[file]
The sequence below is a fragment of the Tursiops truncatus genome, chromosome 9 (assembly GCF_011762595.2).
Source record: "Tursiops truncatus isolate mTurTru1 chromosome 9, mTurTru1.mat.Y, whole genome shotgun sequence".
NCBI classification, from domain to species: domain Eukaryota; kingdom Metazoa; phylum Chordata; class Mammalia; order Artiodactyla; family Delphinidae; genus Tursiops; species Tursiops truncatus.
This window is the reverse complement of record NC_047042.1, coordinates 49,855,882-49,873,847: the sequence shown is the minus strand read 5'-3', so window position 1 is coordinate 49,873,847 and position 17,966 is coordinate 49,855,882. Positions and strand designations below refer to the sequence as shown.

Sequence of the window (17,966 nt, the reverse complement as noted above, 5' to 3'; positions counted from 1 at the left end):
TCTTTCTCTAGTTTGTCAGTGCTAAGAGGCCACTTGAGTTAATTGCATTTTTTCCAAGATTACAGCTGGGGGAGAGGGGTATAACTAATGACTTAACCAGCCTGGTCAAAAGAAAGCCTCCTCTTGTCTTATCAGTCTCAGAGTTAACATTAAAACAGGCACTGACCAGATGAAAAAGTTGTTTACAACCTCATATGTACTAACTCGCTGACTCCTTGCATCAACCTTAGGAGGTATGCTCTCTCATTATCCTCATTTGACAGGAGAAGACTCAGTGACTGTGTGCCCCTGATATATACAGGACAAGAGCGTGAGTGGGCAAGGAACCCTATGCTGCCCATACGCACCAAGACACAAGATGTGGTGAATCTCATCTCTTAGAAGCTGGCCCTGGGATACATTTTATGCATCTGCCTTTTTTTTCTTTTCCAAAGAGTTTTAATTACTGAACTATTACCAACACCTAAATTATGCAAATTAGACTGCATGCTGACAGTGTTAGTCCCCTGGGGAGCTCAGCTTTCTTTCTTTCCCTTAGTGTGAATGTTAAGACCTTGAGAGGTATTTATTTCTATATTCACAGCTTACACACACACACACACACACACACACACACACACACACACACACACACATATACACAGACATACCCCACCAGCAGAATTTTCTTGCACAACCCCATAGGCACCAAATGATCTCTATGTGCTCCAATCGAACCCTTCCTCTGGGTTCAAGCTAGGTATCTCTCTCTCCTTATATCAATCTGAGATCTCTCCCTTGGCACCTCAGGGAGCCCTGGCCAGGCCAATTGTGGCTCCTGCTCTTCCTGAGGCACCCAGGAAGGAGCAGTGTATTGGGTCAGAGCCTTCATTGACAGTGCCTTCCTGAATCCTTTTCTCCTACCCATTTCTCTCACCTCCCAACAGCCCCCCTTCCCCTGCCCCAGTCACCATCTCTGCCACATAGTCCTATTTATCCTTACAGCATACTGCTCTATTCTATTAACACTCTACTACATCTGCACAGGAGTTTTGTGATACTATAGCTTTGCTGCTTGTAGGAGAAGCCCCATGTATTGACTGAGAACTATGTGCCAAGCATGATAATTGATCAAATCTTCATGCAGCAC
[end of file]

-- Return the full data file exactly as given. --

The sequence below is a fragment of the Tursiops truncatus genome, chromosome 9 (assembly GCF_011762595.2).
Source record: "Tursiops truncatus isolate mTurTru1 chromosome 9, mTurTru1.mat.Y, whole genome shotgun sequence".
NCBI classification, from domain to species: domain Eukaryota; kingdom Metazoa; phylum Chordata; class Mammalia; order Artiodactyla; family Delphinidae; genus Tursiops; species Tursiops truncatus.
This window is the reverse complement of record NC_047042.1, coordinates 49,855,882-49,873,847: the sequence shown is the minus strand read 5'-3', so window position 1 is coordinate 49,873,847 and position 17,966 is coordinate 49,855,882. Positions and strand designations below refer to the sequence as shown.

Sequence of the window (17,966 nt, the reverse complement as noted above, 5' to 3'; positions counted from 1 at the left end):
TCTTTCTCTAGTTTGTCAGTGCTAAGAGGCCACTTGAGTTAATTGCATTTTTTCCAAGATTACAGCTGGGGGAGAGGGGTATAACTAATGACTTAACCAGCCTGGTCAAAAGAAAGCCTCCTCTTGTCTTATCAGTCTCAGAGTTAACATTAAAACAGGCACTGACCAGATGAAAAAGTTGTTTACAACCTCATATGTACTAACTCGCTGACTCCTTGCATCAACCTTAGGAGGTATGCTCTCTCATTATCCTCATTTGACAGGAGAAGACTCAGTGACTGTGTGCCCCTGATATATACAGGACAAGAGCGTGAGTGGGCAAGGAACCCTATGCTGCCCATACGCACCAAGACACAAGATGTGGTGAATCTCATCTCTTAGAAGCTGGCCCTGGGATACATTTTATGCATCTGCCTTTTTTTTCTTTTCCAAAGAGTTTTAATTACTGAACTATTACCAACACCTAAATTATGCAAATTAGACTGCATGCTGACAGTGTTAGTCCCCTGGGGAGCTCAGCTTTCTTTCTTTCCCTTAGTGTGAATGTTAAGACCTTGAGAGGTATTTATTTCTATATTCACAGCTTACACACACACACACACACACACACACACACACACACACACACACACACATATACACAGACATACCCCACCAGCAGAATTTTCTTGCACAACCCCATAGGCACCAAATGATCTCTATGTGCTCCAATCGAACCCTTCCTCTGGGTTCAAGCTAGGTATCTCTCTCTCCTTATATCAATCTGAGATCTCTCCCTTGGCACCTCAGGGAGCCCTGGCCAGGCCAATTGTGGCTCCTGCTCTTCCTGAGGCACCCAGGAAGGAGCAGTGTATTGGGTCAGAGCCTTCATTGACAGTGCCTTCCTGAATCCTTTTCTCCTACCCATTTCTCTCACCTCCCAACAGCCCCCCTTCCCCTGCCCCAGTCACCATCTCTGCCACATAGTCCTATTTATCCTTACAGCATACTGCTCTATTCTATTAACACTCTACTACATCTGCACAGGAGTTTTGTGATACTATAGCTTTGCTGCTTGTAGGAGAAGCCCCATGTATTGACTGAGAACTATGTGCCAAGCATGATAATTGATCAAATCTTCATGCAGCAC